Using sunlight to drive chemical reactions is an attractive way to harness energy from the sun and use it to benefit society. Chemists play a key role in designing and fundamentally understanding reactions that could incorporate this solar energy-harvesting strategy, including Lehigh’s newest chemistry faculty member, Elizabeth Young.
Young, who joined the department last fall, is an experimental physical chemist who uses a sophisticated laser system to initiate and track many types of chemical reactions. She studies how molecular structure influences their properties. The goal of her work is to correlate how the properties of specific molecules influence how they function in chemical reactions or how they combine with other molecules in man-made devices, such as solar cells.
“There are a number of ways to use photons (small packets of light) to do interesting things, either in photovoltaic applications or in designing reactions to make beneficial products for society,” says Young, assistant professor of chemistry. “One thing we do is to create models inspired by biology. Biology does these complex chemical reactions all the time! Nature moves around positive and negative charges and carries out many kinds of chemical reactions that enable plants and animals to survive and thrive. In our research, we make model systems that are simpler but possess key properties that are similar to those biological molecules. This work allows us to study the relationship between thermodynamics—the energy that a reaction needs to happen—and the kinetics—how fast the reaction happens. Further, we design our model systems so they are light initiated, which means we use energy from light to carry out our reaction. This design feature brings two advantages—one, we could eventually use solar energy to carry out reactions, and two, we can use lasers to study these reactions in great detail.”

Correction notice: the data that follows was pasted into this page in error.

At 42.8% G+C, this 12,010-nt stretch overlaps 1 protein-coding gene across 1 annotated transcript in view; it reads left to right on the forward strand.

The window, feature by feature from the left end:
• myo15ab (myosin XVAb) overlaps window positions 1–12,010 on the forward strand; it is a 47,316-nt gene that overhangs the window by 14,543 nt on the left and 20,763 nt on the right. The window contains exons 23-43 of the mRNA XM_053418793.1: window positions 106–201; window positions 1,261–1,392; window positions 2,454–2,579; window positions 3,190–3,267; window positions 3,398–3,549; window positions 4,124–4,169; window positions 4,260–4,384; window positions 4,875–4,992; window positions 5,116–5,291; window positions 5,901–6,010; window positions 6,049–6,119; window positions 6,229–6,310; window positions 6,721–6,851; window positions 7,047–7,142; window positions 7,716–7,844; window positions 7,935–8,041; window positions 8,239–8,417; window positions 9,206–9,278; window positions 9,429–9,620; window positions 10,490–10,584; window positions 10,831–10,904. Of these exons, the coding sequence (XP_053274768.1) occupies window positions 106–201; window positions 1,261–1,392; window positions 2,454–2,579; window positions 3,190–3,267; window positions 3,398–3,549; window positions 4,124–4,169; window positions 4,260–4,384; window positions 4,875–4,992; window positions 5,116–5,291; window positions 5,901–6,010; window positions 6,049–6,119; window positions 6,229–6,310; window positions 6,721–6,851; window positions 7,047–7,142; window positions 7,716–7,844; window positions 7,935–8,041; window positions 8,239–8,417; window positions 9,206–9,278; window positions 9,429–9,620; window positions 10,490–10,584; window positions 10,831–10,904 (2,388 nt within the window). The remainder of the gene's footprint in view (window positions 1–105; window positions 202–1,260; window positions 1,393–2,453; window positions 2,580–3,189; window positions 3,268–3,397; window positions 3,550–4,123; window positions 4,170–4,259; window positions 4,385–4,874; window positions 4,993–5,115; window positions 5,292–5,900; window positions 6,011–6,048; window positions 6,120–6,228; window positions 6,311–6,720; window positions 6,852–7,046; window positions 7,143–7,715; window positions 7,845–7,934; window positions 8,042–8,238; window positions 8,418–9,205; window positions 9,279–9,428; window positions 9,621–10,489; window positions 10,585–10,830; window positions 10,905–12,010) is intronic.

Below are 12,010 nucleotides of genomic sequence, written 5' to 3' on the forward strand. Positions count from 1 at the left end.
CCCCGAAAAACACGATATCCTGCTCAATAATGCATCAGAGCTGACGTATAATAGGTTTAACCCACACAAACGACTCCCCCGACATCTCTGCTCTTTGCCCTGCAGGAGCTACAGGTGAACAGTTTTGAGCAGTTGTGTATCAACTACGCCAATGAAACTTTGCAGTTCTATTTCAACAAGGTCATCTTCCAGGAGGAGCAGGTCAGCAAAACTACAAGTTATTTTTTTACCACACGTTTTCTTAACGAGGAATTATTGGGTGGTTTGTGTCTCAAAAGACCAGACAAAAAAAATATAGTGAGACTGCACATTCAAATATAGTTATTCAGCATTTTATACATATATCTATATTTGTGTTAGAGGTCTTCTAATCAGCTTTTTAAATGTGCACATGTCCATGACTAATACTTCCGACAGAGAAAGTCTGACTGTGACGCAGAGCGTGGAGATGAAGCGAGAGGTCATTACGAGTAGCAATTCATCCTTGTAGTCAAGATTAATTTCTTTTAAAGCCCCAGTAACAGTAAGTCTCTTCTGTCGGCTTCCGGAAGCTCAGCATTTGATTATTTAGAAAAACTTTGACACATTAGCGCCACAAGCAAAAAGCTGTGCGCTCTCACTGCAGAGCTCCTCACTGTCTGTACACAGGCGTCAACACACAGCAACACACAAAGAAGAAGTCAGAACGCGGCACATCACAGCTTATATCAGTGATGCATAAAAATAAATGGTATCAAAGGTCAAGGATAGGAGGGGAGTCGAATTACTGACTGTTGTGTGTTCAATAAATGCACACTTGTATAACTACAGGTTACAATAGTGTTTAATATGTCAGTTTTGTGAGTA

Using funding from the National Science Foundation, Young and her team acquired a transient absorption laser system that can be used to track the rates of these reactions. Young uses this laser to produce short 150-femtosecond-long pulses. To put that in perspective, one femtosecond is one millionth of one billionth of a second. The laser pulse initiates a reaction Young wants to measure and tracks the chemical reaction as it happens. The data generated by the laser system provides her with information about the products formed during the reaction and how quickly they are formed.
Young also explores using organic molecules (think dyes in your clothing or chlorophyll in plants) in photovoltaic (PV) cells. Organic PVs are attractive as an alternative to silicon-based solar cells because they can be lightweight and deposited on flexible substrates and are made of inexpensive materials. The focus of work in the Young lab will be to measure and understand kinetic processes at play in organic PVs. In organic PVs, light from the sun must be absorbed and eventually converted into electricity. On the molecular scale, there are a lot of steps that must occur for this to happen, and each step must be intimately understood in order to keep improving, she says.
“If we can take energy from the sun and do interesting and useful things for society,” Young says, “that’s a good way to drive our energy economy in the future.”